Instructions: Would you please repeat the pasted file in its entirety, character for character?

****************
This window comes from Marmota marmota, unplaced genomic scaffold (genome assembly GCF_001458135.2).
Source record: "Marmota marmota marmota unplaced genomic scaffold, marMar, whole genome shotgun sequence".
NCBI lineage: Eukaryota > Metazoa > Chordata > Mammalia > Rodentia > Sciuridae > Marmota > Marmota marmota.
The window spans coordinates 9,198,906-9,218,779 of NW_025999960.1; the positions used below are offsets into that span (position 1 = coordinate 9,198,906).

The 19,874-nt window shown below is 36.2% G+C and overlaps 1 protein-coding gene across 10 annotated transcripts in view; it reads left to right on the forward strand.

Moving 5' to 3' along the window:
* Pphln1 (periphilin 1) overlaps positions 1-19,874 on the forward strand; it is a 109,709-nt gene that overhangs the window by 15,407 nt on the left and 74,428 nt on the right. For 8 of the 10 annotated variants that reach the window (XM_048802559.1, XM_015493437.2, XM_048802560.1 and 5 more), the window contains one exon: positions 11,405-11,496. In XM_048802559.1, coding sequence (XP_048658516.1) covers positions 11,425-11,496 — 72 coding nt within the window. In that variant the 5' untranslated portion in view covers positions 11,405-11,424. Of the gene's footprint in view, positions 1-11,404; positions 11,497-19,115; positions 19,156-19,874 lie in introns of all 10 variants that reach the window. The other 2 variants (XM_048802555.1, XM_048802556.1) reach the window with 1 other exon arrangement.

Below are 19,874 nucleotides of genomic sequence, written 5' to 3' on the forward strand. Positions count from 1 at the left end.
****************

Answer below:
This window comes from Marmota marmota, unplaced genomic scaffold (genome assembly GCF_001458135.2).
Source record: "Marmota marmota marmota unplaced genomic scaffold, marMar, whole genome shotgun sequence".
NCBI lineage: Eukaryota > Metazoa > Chordata > Mammalia > Rodentia > Sciuridae > Marmota > Marmota marmota.
The window spans coordinates 9,198,906-9,218,779 of NW_025999960.1; the positions used below are offsets into that span (position 1 = coordinate 9,198,906).

The 19,874-nt window shown below is 36.2% G+C and overlaps 1 protein-coding gene across 10 annotated transcripts in view; it reads left to right on the forward strand.

Moving 5' to 3' along the window:
* Pphln1 (periphilin 1) overlaps positions 1-19,874 on the forward strand; it is a 109,709-nt gene that overhangs the window by 15,407 nt on the left and 74,428 nt on the right. For 8 of the 10 annotated variants that reach the window (XM_048802559.1, XM_015493437.2, XM_048802560.1 and 5 more), the window contains one exon: positions 11,405-11,496. In XM_048802559.1, coding sequence (XP_048658516.1) covers positions 11,425-11,496 — 72 coding nt within the window. In that variant the 5' untranslated portion in view covers positions 11,405-11,424. Of the gene's footprint in view, positions 1-11,404; positions 11,497-19,115; positions 19,156-19,874 lie in introns of all 10 variants that reach the window. The other 2 variants (XM_048802555.1, XM_048802556.1) reach the window with 1 other exon arrangement.

Below are 19,874 nucleotides of genomic sequence, written 5' to 3' on the forward strand. Positions count from 1 at the left end.